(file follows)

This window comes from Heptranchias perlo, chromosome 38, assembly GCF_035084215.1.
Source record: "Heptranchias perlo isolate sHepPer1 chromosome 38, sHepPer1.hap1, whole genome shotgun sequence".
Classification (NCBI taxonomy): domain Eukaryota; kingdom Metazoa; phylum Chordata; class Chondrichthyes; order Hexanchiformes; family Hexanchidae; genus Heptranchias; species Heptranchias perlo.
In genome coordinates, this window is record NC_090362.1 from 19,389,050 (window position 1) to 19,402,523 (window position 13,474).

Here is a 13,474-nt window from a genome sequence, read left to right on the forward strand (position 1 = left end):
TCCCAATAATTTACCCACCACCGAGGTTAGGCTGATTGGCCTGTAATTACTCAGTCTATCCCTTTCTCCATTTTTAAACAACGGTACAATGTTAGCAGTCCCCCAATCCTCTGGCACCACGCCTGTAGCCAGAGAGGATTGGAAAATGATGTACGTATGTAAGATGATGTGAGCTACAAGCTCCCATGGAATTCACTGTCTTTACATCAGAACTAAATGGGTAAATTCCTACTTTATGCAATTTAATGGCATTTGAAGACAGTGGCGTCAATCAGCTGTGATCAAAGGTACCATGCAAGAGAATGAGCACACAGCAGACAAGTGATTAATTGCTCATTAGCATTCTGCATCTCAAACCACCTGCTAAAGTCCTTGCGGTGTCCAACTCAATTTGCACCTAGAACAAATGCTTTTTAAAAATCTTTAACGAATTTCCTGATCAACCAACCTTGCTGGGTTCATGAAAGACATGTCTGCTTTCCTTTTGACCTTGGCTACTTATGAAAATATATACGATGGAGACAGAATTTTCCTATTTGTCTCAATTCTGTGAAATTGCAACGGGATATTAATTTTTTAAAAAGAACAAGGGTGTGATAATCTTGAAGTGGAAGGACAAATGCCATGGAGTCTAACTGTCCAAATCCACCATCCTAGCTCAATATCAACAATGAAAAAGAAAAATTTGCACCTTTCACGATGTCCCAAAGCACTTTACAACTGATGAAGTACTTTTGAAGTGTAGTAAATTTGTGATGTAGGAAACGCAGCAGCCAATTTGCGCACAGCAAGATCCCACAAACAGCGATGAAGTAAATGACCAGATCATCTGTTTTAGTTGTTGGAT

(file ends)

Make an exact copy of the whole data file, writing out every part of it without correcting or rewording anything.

This window comes from Heptranchias perlo, chromosome 38, assembly GCF_035084215.1.
Source record: "Heptranchias perlo isolate sHepPer1 chromosome 38, sHepPer1.hap1, whole genome shotgun sequence".
Classification (NCBI taxonomy): domain Eukaryota; kingdom Metazoa; phylum Chordata; class Chondrichthyes; order Hexanchiformes; family Hexanchidae; genus Heptranchias; species Heptranchias perlo.
In genome coordinates, this window is record NC_090362.1 from 19,389,050 (window position 1) to 19,402,523 (window position 13,474).

Here is a 13,474-nt window from a genome sequence, read left to right on the forward strand (position 1 = left end):
TCCCAATAATTTACCCACCACCGAGGTTAGGCTGATTGGCCTGTAATTACTCAGTCTATCCCTTTCTCCATTTTTAAACAACGGTACAATGTTAGCAGTCCCCCAATCCTCTGGCACCACGCCTGTAGCCAGAGAGGATTGGAAAATGATGTACGTATGTAAGATGATGTGAGCTACAAGCTCCCATGGAATTCACTGTCTTTACATCAGAACTAAATGGGTAAATTCCTACTTTATGCAATTTAATGGCATTTGAAGACAGTGGCGTCAATCAGCTGTGATCAAAGGTACCATGCAAGAGAATGAGCACACAGCAGACAAGTGATTAATTGCTCATTAGCATTCTGCATCTCAAACCACCTGCTAAAGTCCTTGCGGTGTCCAACTCAATTTGCACCTAGAACAAATGCTTTTTAAAAATCTTTAACGAATTTCCTGATCAACCAACCTTGCTGGGTTCATGAAAGACATGTCTGCTTTCCTTTTGACCTTGGCTACTTATGAAAATATATACGATGGAGACAGAATTTTCCTATTTGTCTCAATTCTGTGAAATTGCAACGGGATATTAATTTTTTAAAAAGAACAAGGGTGTGATAATCTTGAAGTGGAAGGACAAATGCCATGGAGTCTAACTGTCCAAATCCACCATCCTAGCTCAATATCAACAATGAAAAAGAAAAATTTGCACCTTTCACGATGTCCCAAAGCACTTTACAACTGATGAAGTACTTTTGAAGTGTAGTAAATTTGTGATGTAGGAAACGCAGCAGCCAATTTGCGCACAGCAAGATCCCACAAACAGCGATGAAGTAAATGACCAGATCATCTGTTTTAGTTGTTGGAT